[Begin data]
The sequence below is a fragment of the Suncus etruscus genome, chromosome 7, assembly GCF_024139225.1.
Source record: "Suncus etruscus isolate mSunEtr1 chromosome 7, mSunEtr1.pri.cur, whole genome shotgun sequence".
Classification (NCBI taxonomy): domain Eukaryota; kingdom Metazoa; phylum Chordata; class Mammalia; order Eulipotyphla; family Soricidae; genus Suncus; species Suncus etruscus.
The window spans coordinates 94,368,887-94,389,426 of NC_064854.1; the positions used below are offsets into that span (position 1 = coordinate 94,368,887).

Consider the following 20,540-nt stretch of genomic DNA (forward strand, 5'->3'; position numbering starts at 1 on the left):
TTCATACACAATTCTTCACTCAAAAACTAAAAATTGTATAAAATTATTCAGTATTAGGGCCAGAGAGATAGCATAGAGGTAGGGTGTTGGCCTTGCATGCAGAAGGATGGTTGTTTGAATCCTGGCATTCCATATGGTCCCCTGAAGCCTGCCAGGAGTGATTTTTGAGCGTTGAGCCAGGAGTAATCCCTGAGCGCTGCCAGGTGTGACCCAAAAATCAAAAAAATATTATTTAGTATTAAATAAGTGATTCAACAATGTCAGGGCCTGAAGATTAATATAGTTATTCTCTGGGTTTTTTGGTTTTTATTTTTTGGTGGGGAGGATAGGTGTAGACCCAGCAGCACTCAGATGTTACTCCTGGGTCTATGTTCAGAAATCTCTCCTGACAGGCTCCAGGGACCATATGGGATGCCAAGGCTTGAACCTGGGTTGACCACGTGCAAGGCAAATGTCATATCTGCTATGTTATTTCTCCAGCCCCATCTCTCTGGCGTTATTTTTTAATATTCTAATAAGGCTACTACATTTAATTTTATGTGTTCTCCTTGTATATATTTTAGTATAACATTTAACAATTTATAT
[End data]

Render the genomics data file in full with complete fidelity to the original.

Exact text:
The sequence below is a fragment of the Suncus etruscus genome, chromosome 7, assembly GCF_024139225.1.
Source record: "Suncus etruscus isolate mSunEtr1 chromosome 7, mSunEtr1.pri.cur, whole genome shotgun sequence".
Classification (NCBI taxonomy): domain Eukaryota; kingdom Metazoa; phylum Chordata; class Mammalia; order Eulipotyphla; family Soricidae; genus Suncus; species Suncus etruscus.
The window spans coordinates 94,368,887-94,389,426 of NC_064854.1; the positions used below are offsets into that span (position 1 = coordinate 94,368,887).

Consider the following 20,540-nt stretch of genomic DNA (forward strand, 5'->3'; position numbering starts at 1 on the left):
TTCATACACAATTCTTCACTCAAAAACTAAAAATTGTATAAAATTATTCAGTATTAGGGCCAGAGAGATAGCATAGAGGTAGGGTGTTGGCCTTGCATGCAGAAGGATGGTTGTTTGAATCCTGGCATTCCATATGGTCCCCTGAAGCCTGCCAGGAGTGATTTTTGAGCGTTGAGCCAGGAGTAATCCCTGAGCGCTGCCAGGTGTGACCCAAAAATCAAAAAAATATTATTTAGTATTAAATAAGTGATTCAACAATGTCAGGGCCTGAAGATTAATATAGTTATTCTCTGGGTTTTTTGGTTTTTATTTTTTGGTGGGGAGGATAGGTGTAGACCCAGCAGCACTCAGATGTTACTCCTGGGTCTATGTTCAGAAATCTCTCCTGACAGGCTCCAGGGACCATATGGGATGCCAAGGCTTGAACCTGGGTTGACCACGTGCAAGGCAAATGTCATATCTGCTATGTTATTTCTCCAGCCCCATCTCTCTGGCGTTATTTTTTAATATTCTAATAAGGCTACTACATTTAATTTTATGTGTTCTCCTTGTATATATTTTAGTATAACATTTAACAATTTATAT